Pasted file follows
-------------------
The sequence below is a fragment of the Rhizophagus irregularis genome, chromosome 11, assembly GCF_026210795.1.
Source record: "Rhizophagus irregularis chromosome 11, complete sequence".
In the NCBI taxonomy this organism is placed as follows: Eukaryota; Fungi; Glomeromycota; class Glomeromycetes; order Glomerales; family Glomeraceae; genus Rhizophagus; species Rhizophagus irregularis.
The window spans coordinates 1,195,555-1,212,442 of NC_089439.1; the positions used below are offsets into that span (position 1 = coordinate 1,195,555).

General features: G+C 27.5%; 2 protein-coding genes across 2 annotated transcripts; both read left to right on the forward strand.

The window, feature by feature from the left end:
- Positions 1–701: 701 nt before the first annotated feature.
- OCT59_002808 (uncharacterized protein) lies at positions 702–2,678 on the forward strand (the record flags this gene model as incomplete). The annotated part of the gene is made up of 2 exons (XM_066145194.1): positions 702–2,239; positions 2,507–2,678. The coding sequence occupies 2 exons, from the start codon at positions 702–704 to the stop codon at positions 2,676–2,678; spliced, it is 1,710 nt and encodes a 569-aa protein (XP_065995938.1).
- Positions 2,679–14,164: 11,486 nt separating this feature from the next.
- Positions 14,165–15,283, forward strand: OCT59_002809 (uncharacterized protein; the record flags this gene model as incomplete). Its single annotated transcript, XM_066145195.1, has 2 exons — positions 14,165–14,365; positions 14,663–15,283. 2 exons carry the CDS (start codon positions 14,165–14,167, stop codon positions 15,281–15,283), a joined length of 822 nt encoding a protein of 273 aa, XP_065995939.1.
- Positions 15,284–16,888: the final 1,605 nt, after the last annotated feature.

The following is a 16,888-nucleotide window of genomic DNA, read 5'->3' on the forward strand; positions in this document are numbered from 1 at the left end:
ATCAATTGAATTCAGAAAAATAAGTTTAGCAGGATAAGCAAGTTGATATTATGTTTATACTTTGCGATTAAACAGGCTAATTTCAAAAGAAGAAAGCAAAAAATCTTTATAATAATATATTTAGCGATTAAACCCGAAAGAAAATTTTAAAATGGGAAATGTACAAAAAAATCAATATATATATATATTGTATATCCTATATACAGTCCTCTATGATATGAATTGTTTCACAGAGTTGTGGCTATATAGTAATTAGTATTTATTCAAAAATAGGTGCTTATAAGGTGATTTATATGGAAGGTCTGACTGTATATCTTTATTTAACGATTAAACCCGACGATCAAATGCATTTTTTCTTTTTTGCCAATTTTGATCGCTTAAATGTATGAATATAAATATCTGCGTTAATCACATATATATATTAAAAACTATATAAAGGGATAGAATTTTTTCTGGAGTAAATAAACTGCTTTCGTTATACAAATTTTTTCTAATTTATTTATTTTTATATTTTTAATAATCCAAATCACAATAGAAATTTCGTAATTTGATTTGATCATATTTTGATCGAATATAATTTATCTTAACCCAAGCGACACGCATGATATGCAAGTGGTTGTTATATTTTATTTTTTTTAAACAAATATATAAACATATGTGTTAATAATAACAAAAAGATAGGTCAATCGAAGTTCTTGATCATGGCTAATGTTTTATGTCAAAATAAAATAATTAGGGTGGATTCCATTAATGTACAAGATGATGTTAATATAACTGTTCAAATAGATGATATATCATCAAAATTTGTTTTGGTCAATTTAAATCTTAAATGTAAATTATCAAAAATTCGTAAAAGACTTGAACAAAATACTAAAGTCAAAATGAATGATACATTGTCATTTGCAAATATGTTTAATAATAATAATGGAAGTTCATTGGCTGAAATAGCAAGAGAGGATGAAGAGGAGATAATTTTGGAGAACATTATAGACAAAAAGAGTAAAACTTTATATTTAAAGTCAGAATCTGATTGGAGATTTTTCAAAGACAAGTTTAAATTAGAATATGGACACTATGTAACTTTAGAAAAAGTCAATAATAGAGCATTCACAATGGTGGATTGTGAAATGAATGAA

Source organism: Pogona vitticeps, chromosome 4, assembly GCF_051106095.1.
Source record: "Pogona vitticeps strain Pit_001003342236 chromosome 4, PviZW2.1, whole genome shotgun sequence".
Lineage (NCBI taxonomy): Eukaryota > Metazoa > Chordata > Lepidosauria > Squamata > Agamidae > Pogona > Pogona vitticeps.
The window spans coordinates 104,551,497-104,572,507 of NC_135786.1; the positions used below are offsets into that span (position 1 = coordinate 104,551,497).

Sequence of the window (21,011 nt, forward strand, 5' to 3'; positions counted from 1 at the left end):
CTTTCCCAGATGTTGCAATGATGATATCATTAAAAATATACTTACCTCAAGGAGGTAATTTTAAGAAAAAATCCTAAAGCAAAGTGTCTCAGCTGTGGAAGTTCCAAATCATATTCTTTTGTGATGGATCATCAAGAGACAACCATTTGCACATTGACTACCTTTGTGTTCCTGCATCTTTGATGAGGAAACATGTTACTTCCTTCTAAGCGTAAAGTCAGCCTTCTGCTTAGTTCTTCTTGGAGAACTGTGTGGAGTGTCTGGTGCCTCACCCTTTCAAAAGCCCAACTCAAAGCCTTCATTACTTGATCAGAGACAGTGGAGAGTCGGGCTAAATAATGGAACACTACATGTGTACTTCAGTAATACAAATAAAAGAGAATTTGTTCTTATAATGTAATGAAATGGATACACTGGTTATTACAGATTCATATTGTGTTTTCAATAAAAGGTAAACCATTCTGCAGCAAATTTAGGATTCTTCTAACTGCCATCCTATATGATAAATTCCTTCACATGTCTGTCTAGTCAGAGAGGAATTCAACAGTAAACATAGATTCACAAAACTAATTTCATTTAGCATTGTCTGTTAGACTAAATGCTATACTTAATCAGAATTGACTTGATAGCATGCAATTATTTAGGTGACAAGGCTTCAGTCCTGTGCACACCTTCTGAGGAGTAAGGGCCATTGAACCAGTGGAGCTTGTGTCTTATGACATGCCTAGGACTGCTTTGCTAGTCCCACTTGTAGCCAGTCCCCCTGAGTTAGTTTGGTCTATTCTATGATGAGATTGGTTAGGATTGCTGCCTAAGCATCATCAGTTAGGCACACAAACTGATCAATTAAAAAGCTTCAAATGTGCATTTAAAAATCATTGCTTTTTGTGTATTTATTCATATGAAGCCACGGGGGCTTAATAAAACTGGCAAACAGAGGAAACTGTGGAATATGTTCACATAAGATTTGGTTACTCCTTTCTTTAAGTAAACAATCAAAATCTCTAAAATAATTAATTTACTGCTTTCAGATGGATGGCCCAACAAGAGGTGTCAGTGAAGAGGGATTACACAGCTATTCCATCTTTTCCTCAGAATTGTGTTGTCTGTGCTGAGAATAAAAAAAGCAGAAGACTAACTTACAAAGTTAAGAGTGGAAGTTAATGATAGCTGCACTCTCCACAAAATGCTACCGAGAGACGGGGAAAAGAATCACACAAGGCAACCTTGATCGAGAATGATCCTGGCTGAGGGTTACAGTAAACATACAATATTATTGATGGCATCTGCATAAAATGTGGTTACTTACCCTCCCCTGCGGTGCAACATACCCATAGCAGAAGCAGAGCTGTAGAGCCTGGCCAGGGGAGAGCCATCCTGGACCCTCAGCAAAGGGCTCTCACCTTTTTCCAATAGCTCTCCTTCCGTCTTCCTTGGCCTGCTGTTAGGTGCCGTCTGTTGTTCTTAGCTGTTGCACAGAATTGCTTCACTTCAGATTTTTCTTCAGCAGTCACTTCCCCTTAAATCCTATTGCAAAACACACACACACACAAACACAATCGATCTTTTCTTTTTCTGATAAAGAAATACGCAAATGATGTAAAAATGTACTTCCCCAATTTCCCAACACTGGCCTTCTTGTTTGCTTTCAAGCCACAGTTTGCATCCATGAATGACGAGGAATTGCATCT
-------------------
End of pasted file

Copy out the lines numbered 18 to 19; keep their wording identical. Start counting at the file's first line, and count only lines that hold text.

Sequence of the window (21,011 nt, forward strand, 5' to 3'; positions counted from 1 at the left end):
CTTTCCCAGATGTTGCAATGATGATATCATTAAAAATATACTTACCTCAAGGAGGTAATTTTAAGAAAAAATCCTAAAGCAAAGTGTCTCAGCTGTGGAAGTTCCAAATCATATTCTTTTGTGATGGATCATCAAGAGACAACCATTTGCACATTGACTACCTTTGTGTTCCTGCATCTTTGATGAGGAAACATGTTACTTCCTTCTAAGCGTAAAGTCAGCCTTCTGCTTAGTTCTTCTTGGAGAACTGTGTGGAGTGTCTGGTGCCTCACCCTTTCAAAAGCCCAACTCAAAGCCTTCATTACTTGATCAGAGACAGTGGAGAGTCGGGCTAAATAATGGAACACTACATGTGTACTTCAGTAATACAAATAAAAGAGAATTTGTTCTTATAATGTAATGAAATGGATACACTGGTTATTACAGATTCATATTGTGTTTTCAATAAAAGGTAAACCATTCTGCAGCAAATTTAGGATTCTTCTAACTGCCATCCTATATGATAAATTCCTTCACATGTCTGTCTAGTCAGAGAGGAATTCAACAGTAAACATAGATTCACAAAACTAATTTCATTTAGCATTGTCTGTTAGACTAAATGCTATACTTAATCAGAATTGACTTGATAGCATGCAATTATTTAGGTGACAAGGCTTCAGTCCTGTGCACACCTTCTGAGGAGTAAGGGCCATTGAACCAGTGGAGCTTGTGTCTTATGACATGCCTAGGACTGCTTTGCTAGTCCCACTTGTAGCCAGTCCCCCTGAGTTAGTTTGGTCTATTCTATGATGAGATTGGTTAGGATTGCTGCCTAAGCATCATCAGTTAGGCACACAAACTGATCAATTAAAAAGCTTCAAATGTGCATTTAAAAATCATTGCTTTTTGTGTATTTATTCATATGAAGCCACGGGGGCTTAATAAAACTGGCAAACAGAGGAAACTGTGGAATATGTTCACATAAGATTTGGTTACTCCTTTCTTTAAGTAAACAATCAAAATCTCTAAAATAATTAATTTACTGCTTTCAGATGGATGGCCCAACAAGAGGTGTCAGTGAAGAGGGATTACACAGCTATTCCATCTTTTCCTCAGAATTGTGTTGTCTGTGCTGAGAATAAAAAAAGCAGAAGACTAACTTACAAAGTTAAGAGTGGAAGTTAATGATAGCTGCACTCTCCACAAAATGCTACCGAGAGACGGGGAAAAGAATCACACAAGGCAACCTTGATCGAGAATGATCCTGGCTGAGGGTTACAGTAAACATACAATATTATTGATGGCATCTGCATAAAATGTGGTTACTTACCCTCCCCTGCGGTGCAACATACCCATAGCAGAAGCAGAGCTGTAGAGCCTGGCCAGGGGAGAGCCATCCTGGACCCTCAGCAAAGGGCTCTCACCTTTTTCCAATAGCTCTCCTTCCGTCTTCCTTGGCCTGCTGTTAGGTGCCGTCTGTTGTTCTTAGCTGTTGCACAGAATTGCTTCACTTCAGATTTTTCTTCAGCAGTCACTTCCCCTTAAATCCTATTGCAAAACACACACACACACAAACACAATCGATCTTTTCTTTTTCTGATAAAGAAATACGCAAATGATGTAAAAATGTACTTCCCCAATTTCCCAACACTGGCCTTCTTGTTTGCTTTCAAGCCACAGTTTGCATCCATGAATGACGAGGAATTGCATCT